American social networkers spend almost 54 billion minutes on Facebook.
Facebook’s dominance of the social media landscape can be measured not only in users (more than 750 million), but also in minutes. Americans spent 53.5 billion (that’s billion with a “b”) minutes on Facebook last May, up 6 percent from 50.6 billion minutes from the previous year, according to Nielsen’s first-ever report on social media.
Also gobbling up much of Americans’ time online was Blogger (723.8 million minutes), the blogging platform Tumblr (623.5 million minutes), Twitter (562.2 million minutes) and LinkedIn (325.7 million minutes). In contrast, Americans spend only a fleeting 9.1 billion minutes on YouTube.
Nielsen’s findings about the increasing popularity of social media may not be surprising (Facebook reaches 70 percent of active Internet users in the United States), but the numbers can be staggering, while some of the data captures an illuminating snapshot of the who’s and hows of social media gazing.
For example, the report found, 62 percent of Facebook visitors were women, while men are more likely to visit LinkedIn and Wikipedia. African-Americans are more represented on Twitter than any of the other nine most popular social networks and blogs, while female teens are most represented on Tumblr (which enjoyed something of a career year, according to the Nielsen report. Its audience grew three-fold).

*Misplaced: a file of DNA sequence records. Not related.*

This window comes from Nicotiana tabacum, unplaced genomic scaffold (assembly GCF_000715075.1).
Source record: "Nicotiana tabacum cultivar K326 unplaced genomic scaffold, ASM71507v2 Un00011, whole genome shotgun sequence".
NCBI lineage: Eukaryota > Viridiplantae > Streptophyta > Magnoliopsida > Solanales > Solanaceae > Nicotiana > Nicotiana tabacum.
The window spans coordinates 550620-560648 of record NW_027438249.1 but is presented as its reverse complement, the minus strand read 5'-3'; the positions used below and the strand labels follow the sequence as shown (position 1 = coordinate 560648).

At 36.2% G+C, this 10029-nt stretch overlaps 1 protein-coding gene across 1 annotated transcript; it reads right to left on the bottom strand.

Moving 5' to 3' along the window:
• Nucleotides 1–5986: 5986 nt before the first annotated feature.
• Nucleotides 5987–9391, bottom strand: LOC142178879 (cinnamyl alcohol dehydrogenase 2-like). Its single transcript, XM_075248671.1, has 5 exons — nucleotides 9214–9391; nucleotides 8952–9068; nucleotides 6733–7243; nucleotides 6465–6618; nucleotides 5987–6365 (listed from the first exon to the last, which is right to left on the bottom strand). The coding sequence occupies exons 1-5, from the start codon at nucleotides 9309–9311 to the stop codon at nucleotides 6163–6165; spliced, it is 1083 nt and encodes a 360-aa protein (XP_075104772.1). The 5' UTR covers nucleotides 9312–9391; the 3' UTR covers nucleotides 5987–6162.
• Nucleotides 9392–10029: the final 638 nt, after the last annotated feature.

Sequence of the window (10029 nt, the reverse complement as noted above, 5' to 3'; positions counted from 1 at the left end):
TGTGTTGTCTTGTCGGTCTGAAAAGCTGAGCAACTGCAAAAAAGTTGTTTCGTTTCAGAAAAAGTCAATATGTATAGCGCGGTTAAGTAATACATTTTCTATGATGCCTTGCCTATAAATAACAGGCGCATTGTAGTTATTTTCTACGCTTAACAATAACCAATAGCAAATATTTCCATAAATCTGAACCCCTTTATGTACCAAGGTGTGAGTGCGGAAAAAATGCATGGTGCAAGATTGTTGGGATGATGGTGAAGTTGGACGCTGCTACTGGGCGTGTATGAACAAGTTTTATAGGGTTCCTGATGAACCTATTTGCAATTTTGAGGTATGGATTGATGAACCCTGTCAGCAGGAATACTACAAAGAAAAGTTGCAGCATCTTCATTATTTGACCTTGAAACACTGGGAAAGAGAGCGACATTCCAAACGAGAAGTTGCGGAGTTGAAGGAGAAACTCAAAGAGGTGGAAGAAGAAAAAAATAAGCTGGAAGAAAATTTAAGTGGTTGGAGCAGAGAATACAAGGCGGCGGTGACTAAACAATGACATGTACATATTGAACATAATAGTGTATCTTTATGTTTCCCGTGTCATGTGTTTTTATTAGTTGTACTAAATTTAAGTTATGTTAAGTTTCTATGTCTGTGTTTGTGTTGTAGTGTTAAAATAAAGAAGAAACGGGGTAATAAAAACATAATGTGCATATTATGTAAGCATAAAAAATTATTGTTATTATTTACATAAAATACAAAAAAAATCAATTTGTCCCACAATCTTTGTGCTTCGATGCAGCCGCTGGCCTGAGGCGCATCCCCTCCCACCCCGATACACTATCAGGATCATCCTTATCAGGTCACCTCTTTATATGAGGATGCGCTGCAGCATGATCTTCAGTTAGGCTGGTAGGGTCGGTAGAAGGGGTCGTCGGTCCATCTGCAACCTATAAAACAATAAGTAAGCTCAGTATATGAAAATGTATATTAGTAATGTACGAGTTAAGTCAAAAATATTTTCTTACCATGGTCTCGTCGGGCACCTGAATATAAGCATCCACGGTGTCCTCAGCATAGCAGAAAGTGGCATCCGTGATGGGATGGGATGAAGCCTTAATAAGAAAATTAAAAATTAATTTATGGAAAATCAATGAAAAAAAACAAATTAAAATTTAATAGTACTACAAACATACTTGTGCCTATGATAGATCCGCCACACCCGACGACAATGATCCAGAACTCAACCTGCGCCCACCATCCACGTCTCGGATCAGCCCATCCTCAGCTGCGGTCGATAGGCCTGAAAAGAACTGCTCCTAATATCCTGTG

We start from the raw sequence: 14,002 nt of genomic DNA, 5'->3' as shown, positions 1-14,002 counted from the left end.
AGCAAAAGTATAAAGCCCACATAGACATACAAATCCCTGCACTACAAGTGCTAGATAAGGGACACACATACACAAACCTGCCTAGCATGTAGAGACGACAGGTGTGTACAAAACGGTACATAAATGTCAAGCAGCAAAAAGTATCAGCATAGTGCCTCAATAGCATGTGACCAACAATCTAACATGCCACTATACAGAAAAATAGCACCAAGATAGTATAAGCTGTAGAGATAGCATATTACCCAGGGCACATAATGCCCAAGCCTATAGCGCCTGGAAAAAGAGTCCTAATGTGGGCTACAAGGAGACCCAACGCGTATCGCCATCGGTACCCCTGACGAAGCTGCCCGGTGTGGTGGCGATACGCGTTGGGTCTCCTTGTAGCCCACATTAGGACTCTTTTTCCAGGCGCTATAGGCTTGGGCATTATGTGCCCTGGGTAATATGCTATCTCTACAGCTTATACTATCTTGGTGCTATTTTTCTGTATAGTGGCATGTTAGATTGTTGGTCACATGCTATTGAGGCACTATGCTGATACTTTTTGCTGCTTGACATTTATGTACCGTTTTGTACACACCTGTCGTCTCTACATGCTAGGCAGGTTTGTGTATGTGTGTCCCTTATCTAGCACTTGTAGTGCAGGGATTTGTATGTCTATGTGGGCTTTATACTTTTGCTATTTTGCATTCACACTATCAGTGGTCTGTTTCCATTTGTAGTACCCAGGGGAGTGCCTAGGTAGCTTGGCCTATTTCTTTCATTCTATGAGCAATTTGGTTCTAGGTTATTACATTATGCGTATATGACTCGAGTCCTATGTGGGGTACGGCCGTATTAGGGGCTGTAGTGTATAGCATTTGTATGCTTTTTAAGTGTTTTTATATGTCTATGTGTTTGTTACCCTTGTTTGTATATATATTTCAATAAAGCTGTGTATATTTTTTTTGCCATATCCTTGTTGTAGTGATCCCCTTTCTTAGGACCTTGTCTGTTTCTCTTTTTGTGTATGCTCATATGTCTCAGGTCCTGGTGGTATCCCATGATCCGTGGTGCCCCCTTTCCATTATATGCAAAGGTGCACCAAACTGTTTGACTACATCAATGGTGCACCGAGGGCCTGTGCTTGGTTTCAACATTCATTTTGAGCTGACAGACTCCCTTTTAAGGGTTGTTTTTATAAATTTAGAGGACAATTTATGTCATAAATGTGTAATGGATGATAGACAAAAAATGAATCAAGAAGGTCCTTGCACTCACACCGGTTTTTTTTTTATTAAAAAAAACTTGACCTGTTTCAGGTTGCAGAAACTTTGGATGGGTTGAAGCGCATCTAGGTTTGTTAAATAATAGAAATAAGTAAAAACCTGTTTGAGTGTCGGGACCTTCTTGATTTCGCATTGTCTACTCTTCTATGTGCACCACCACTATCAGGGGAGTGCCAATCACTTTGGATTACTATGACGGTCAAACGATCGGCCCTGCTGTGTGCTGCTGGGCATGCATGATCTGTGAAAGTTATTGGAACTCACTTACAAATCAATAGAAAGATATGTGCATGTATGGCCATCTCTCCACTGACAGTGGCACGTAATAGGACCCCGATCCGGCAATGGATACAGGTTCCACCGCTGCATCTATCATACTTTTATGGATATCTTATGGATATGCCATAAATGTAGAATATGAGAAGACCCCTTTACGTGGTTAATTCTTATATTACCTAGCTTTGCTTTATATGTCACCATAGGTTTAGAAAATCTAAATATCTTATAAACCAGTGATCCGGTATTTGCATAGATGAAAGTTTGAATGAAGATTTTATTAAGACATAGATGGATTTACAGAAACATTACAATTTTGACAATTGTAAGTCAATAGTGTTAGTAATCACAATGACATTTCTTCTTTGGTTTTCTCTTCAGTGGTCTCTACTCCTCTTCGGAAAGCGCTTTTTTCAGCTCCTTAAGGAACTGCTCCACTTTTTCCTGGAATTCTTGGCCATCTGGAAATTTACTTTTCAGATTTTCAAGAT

Women comprise the majority of social network and blog visitors, while users between the ages of 18 and 34 are “the most active social networkers.” Women watch more online videos than men, but men spend more time indulging their habit (247 million minutes per month vs. 226 million minutes)
Among smartphone users who download apps, games is the most popular category (67 percent), followed by weather (65 percent), social networking (60 percent), maps and navigation (55 percent) and music (45 percent).
But social media is not just for young people any more. More than twice as many people over the age of 55 (109 percent) visited social networking sites on their mobile phones last year.
Nielsen’s findings correspond to Millionaire Corner’s 2011 social network study that found a dramatic spike over a six month period by Facebook and LinkedIn users. Last December, for example, Facebook, was visited by more than a quarter of Mass Affluent, Millionaire and Ultra High Net Worth households. By June, usage had increased from 29 percent to 55 percent in households with a net worth between $100,000 and $1 million (not including primary residence). Usage increased 20 percent in households with a net worth between $1 million and $4.9 million as well as those with a net worth between $5 million and $24.9 million).